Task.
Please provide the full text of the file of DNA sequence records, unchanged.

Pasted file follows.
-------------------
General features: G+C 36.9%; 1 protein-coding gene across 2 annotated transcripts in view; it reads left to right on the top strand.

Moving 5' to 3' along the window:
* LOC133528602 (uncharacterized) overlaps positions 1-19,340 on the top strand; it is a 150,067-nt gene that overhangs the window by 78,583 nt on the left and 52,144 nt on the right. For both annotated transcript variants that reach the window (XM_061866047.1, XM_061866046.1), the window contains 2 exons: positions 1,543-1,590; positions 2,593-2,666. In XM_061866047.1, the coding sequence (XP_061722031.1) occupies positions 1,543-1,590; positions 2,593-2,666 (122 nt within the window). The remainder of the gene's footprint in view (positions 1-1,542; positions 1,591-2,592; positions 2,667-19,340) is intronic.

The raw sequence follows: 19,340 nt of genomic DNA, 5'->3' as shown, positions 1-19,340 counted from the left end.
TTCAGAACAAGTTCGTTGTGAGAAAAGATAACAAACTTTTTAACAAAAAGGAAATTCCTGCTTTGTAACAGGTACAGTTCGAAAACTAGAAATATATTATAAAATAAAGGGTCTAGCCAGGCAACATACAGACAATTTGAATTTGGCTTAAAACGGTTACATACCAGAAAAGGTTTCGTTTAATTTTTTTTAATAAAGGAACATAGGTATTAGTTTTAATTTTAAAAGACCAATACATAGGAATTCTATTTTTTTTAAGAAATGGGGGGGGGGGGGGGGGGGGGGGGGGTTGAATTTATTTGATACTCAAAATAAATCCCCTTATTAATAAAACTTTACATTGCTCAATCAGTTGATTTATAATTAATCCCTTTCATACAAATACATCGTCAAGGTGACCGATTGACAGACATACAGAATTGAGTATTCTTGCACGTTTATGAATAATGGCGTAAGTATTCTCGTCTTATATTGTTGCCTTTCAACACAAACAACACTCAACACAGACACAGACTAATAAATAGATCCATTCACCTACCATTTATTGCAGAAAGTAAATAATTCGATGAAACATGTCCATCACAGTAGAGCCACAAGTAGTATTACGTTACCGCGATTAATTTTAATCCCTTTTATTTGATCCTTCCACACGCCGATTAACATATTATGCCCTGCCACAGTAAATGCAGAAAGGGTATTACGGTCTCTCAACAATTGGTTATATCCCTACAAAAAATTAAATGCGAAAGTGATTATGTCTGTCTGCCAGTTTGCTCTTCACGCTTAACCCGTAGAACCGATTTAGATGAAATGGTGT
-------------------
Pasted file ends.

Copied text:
General features: G+C 36.9%; 1 protein-coding gene across 2 annotated transcripts in view; it reads left to right on the top strand.

Moving 5' to 3' along the window:
* LOC133528602 (uncharacterized) overlaps positions 1-19,340 on the top strand; it is a 150,067-nt gene that overhangs the window by 78,583 nt on the left and 52,144 nt on the right. For both annotated transcript variants that reach the window (XM_061866047.1, XM_061866046.1), the window contains 2 exons: positions 1,543-1,590; positions 2,593-2,666. In XM_061866047.1, the coding sequence (XP_061722031.1) occupies positions 1,543-1,590; positions 2,593-2,666 (122 nt within the window). The remainder of the gene's footprint in view (positions 1-1,542; positions 1,591-2,592; positions 2,667-19,340) is intronic.

The raw sequence follows: 19,340 nt of genomic DNA, 5'->3' as shown, positions 1-19,340 counted from the left end.
TTCAGAACAAGTTCGTTGTGAGAAAAGATAACAAACTTTTTAACAAAAAGGAAATTCCTGCTTTGTAACAGGTACAGTTCGAAAACTAGAAATATATTATAAAATAAAGGGTCTAGCCAGGCAACATACAGACAATTTGAATTTGGCTTAAAACGGTTACATACCAGAAAAGGTTTCGTTTAATTTTTTTTAATAAAGGAACATAGGTATTAGTTTTAATTTTAAAAGACCAATACATAGGAATTCTATTTTTTTTAAGAAATGGGGGGGGGGGGGGGGGGGGGGGGGGTTGAATTTATTTGATACTCAAAATAAATCCCCTTATTAATAAAACTTTACATTGCTCAATCAGTTGATTTATAATTAATCCCTTTCATACAAATACATCGTCAAGGTGACCGATTGACAGACATACAGAATTGAGTATTCTTGCACGTTTATGAATAATGGCGTAAGTATTCTCGTCTTATATTGTTGCCTTTCAACACAAACAACACTCAACACAGACACAGACTAATAAATAGATCCATTCACCTACCATTTATTGCAGAAAGTAAATAATTCGATGAAACATGTCCATCACAGTAGAGCCACAAGTAGTATTACGTTACCGCGATTAATTTTAATCCCTTTTATTTGATCCTTCCACACGCCGATTAACATATTATGCCCTGCCACAGTAAATGCAGAAAGGGTATTACGGTCTCTCAACAATTGGTTATATCCCTACAAAAAATTAAATGCGAAAGTGATTATGTCTGTCTGCCAGTTTGCTCTTCACGCTTAACCCGTAGAACCGATTTAGATGAAATGGTGT